There will be concerts in Bristol, with West Country musicians as well as Savina Yannatou. The Argentinean duo Klezmer en Buenos Aires will appear at the Komedie Theatre, Brighton, on Sunday 25 June. Simcha, the Belarus Jewish music youth ensemble, will visit Manchester as well as giving a performance in Birmingham.

Yiddishe Mamas and Papas
Yiddishe Mamas and Papas
From Strasbourg, come the Yiddishe Mamas and Papas, a French ensemble that presents a heart-warming sophisticated cabaret where shtetl meets jazz and American razzmatazz. With great acting and singing, the six musicians bring to life the excitement of the early Jewish settlers in New York as they embraced showbiz and the delights of swing. They give a heartrending version of Bublitchki, and sing Bay mir bistu sheyn and other favourites with the spirit of the 1930s and 1940s bringing it right up to date. Taking liberties, light years away from traditional Yiddish performances, the Yiddishe Mamas and Papas lace their show with good old fashioned romance and sweep you off to another world. 'Hatfuls of humour and revelling in the pleasures of life are the mainstays of a performance which digs deep into the inexhaustible Jewish tradition.' (Polystyrène) 'Even if you don't know Yiddish, you will not be able to resist succumbing to their charms' (Le Point) They are at the Steiner Theatre, NW1 for four shows, June 19-22.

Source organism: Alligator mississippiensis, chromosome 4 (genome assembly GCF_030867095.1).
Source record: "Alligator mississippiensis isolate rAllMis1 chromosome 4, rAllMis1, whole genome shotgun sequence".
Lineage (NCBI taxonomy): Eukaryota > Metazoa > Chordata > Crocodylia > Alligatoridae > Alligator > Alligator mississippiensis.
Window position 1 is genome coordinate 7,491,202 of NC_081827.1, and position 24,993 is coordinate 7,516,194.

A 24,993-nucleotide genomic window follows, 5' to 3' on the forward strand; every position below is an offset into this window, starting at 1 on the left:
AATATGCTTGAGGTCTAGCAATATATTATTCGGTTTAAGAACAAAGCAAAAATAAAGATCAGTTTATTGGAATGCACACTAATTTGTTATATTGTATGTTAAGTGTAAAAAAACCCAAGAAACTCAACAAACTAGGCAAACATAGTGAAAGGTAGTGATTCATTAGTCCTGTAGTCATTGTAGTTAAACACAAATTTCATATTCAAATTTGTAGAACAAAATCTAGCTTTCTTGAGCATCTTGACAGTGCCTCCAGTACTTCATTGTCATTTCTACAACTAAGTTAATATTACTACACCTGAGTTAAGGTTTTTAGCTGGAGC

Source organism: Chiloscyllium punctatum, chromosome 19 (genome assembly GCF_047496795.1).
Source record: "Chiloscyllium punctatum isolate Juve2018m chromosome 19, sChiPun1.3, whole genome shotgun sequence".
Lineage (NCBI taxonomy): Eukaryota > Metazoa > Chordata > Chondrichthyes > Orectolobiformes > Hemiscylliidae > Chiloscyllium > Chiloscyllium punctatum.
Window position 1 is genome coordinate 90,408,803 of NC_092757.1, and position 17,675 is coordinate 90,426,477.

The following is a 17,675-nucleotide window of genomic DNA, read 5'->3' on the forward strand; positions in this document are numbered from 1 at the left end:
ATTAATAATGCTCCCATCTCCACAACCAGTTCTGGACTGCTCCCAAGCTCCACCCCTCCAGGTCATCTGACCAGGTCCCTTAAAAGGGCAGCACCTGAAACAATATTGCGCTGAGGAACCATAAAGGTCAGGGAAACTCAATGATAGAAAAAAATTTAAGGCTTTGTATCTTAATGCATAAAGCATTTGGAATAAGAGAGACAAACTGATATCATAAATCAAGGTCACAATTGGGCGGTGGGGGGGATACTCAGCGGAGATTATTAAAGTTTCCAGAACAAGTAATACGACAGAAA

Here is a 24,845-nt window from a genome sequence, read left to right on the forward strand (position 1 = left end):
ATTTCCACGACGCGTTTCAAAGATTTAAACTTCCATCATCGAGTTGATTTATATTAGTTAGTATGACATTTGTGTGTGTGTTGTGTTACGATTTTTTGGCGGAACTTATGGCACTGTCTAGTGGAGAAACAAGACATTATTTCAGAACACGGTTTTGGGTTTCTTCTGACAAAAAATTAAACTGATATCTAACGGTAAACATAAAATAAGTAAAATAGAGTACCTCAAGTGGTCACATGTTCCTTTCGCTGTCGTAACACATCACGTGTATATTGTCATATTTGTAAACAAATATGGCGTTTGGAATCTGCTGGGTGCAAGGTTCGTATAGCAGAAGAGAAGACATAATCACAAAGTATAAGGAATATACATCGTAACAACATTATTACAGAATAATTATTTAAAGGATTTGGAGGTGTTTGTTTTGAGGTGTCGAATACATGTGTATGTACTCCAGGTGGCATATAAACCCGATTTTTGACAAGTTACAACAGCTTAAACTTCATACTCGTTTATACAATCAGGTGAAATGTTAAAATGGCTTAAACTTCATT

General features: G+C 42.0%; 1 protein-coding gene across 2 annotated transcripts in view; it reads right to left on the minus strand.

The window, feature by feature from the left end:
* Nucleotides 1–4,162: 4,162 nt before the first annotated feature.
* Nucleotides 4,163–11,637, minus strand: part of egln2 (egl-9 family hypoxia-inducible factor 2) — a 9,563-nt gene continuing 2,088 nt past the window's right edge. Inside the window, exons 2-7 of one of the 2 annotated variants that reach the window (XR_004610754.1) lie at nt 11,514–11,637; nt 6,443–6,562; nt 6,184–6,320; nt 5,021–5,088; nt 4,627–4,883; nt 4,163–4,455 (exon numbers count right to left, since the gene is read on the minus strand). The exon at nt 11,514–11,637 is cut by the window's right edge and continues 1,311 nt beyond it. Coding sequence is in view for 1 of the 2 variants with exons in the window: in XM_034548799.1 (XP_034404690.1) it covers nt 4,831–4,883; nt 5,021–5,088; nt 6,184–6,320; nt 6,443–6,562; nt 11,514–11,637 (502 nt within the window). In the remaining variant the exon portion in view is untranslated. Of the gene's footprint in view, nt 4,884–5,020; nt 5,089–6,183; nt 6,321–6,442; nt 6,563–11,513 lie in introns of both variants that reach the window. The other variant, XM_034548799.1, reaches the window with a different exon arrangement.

Gregori Schechter, virtuoso klezmer
Gregoro Schechter
Gregori Schechter, Britain's most outstanding klezmer, and his Klezmer Festival Band, perform this year in association with the City of London Festival, the Rhythms of Life Festival in Devon and the Greenwich and Docklands Festival.